In other words, the implications of the Guiding Principle should be clear. For example, a large natural resource JV developed a Guiding Principle that said: “Commercial issues should not interfere with JV operations.” The key implication of this was that commercial decisions would be made by a Commercial Committee of the shareholders – and that the JV commercial organization would only fulfill contracts.

How should my JV develop Guiding Principles? The process for developing Guiding Principles is arguably as important as the content itself. Since the objective is to create a deeper alignment, Guiding Principles can only succeed if key individuals – i.e., JV Board members, senior parent company sponsors, and JV top management – truly buy-into the proposed Principles, and understand the implications and trade-offs.

Getting that level of engagement is not easy, but can be greatly aided by fairly deliberate and collaborative process.

The first step is to engage the Board in a conversation and agree that Guiding Principles are needed (usually because JV is at a startup, inflection point, or there are performance or health issues). This conversation usually leads naturally to agreement that one or two Board members (e.g., the Chair or Lead Directors) plus the JV CEO should sponsor the effort, and a decision as to whether an independent advisor should facilitate the process. With these commitments in place, the second step is to draft 10-15 statements about JV purpose, strategy, scope, governance, director behavior, economic model, and other key aspects. Then it’s time to hold one-on-one conversations with Board members (and others, such as parent CEOs, senior parent sponsors not on the Board, and members of the JV management team) to test, refine, and deepen the draft principles.

Step four is to convene the Board (or a subset that includes at least one Board member from each shareholder) to review the revised principles and supporting materials, sharpen language, and resolve open issues. In some situations, the draft Guiding Principles will prompt a need for some deeper analytics (e.g., assessment of potential parent company synergies or costs), legal review (to ensure that the Guiding Principles do not contradict existing shareholder agreements), and further illustration (e.g., a separate appendix listing expectations of individual Board directors) to inform the decision. Throughout the process, it is critical to think through – and challenge – the potential implications of each principle. For instance, does a draft principle that says “Best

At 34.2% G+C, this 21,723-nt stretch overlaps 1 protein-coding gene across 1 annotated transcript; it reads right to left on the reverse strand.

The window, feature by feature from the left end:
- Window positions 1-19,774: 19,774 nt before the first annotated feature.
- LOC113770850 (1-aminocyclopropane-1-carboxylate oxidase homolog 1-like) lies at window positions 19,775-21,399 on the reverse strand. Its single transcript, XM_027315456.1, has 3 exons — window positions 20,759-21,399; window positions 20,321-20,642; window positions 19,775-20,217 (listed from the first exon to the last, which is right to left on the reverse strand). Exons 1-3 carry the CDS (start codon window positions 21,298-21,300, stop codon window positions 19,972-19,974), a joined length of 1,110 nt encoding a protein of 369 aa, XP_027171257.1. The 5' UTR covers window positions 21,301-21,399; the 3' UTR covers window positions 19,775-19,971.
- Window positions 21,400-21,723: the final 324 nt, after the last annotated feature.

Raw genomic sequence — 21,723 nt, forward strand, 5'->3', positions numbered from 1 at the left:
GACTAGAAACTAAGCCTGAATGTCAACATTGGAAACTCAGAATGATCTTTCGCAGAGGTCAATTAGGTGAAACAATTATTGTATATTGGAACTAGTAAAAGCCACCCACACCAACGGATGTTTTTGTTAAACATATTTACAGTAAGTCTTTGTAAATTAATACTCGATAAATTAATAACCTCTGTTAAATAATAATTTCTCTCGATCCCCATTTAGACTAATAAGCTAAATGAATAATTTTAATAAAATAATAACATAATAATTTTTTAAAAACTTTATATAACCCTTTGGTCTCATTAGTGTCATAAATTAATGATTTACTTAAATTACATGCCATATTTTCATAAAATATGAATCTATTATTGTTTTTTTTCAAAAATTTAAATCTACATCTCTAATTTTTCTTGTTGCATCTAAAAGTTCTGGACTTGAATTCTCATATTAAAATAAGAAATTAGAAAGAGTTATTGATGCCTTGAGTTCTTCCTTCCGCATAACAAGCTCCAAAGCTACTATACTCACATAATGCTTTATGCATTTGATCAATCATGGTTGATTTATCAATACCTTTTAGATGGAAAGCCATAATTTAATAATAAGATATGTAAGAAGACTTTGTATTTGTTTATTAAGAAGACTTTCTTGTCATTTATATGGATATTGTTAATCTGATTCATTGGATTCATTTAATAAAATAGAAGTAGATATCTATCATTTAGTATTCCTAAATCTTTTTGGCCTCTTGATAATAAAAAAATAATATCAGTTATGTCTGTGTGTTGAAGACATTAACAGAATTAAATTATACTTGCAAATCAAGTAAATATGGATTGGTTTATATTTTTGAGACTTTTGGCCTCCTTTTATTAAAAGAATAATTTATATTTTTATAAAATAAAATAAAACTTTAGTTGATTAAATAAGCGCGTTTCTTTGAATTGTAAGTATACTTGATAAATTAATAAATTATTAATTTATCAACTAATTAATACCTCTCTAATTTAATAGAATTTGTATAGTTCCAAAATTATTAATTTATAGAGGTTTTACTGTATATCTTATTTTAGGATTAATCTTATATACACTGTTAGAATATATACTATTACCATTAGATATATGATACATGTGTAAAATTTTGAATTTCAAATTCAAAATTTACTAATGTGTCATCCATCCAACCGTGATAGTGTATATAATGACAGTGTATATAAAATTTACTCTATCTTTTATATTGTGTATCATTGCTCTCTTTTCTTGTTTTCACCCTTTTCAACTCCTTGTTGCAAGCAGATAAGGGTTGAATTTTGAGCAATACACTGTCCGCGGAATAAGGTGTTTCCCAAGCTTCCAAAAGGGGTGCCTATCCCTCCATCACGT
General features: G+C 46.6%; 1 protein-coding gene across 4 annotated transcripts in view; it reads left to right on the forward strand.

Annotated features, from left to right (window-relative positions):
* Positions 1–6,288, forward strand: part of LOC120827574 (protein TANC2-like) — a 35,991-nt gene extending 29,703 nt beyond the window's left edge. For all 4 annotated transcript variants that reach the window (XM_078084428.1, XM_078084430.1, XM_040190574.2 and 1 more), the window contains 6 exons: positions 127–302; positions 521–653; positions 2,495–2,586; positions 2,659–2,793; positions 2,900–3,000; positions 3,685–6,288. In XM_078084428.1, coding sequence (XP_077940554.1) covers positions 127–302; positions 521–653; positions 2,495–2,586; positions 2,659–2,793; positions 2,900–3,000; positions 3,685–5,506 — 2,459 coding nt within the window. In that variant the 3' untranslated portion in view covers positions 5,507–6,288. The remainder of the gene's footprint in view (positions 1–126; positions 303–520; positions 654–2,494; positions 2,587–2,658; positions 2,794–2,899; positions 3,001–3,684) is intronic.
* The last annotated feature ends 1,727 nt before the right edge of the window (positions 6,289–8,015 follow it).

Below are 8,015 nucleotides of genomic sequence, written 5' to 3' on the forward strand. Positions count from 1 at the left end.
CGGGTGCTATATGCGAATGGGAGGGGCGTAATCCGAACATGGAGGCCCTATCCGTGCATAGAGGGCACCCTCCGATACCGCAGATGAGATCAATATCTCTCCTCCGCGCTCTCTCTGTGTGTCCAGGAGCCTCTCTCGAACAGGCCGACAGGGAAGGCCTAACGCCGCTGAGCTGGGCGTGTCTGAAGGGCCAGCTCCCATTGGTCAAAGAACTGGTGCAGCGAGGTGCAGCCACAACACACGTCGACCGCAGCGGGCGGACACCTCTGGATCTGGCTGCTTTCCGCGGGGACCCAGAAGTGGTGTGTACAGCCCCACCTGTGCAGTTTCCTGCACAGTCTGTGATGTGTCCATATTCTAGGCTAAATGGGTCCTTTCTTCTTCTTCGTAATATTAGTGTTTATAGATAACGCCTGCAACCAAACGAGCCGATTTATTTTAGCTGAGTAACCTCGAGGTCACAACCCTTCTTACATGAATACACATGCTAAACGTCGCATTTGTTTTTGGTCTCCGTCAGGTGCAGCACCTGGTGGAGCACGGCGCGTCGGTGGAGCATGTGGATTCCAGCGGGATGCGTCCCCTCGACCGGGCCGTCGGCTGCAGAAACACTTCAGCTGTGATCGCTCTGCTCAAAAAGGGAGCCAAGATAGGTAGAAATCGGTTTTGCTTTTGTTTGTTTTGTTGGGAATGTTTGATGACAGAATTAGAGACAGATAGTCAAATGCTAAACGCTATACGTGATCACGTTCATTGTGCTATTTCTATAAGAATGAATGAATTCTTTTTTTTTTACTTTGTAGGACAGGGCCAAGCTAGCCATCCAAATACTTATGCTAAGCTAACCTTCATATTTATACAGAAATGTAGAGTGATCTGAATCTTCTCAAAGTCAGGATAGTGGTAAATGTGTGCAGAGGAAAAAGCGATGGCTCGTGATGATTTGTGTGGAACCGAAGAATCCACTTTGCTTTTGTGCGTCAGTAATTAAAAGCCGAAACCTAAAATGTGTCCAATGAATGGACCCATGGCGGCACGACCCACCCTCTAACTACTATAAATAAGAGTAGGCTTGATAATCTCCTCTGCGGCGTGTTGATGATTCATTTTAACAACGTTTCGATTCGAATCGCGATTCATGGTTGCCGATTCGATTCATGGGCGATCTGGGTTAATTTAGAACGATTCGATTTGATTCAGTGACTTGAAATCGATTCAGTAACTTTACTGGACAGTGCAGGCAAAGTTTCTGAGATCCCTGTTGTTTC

people for all jobs” create the direct implication that the CEO or CFO might not come from either of the shareholders, or that secondees into the JV will have to be interviewed by the CEO.

The fifth step is to refine again, send to all Board members, and close any final gaps. The last step is to present the proposed Guiding Principles in a formal Board session, and seek formal approval through a Board Resolution. Critically, creating a Board Resolution will confer some official status on the Principles, and make the process more than an interesting, potentially-forgotten exercise. Having done this, the Principles should be put in a Board Book, distributed to all relevant stakeholders in JV and parent companies, and revisited once per year as part of a JV Governance Review.  Click below to continue reading.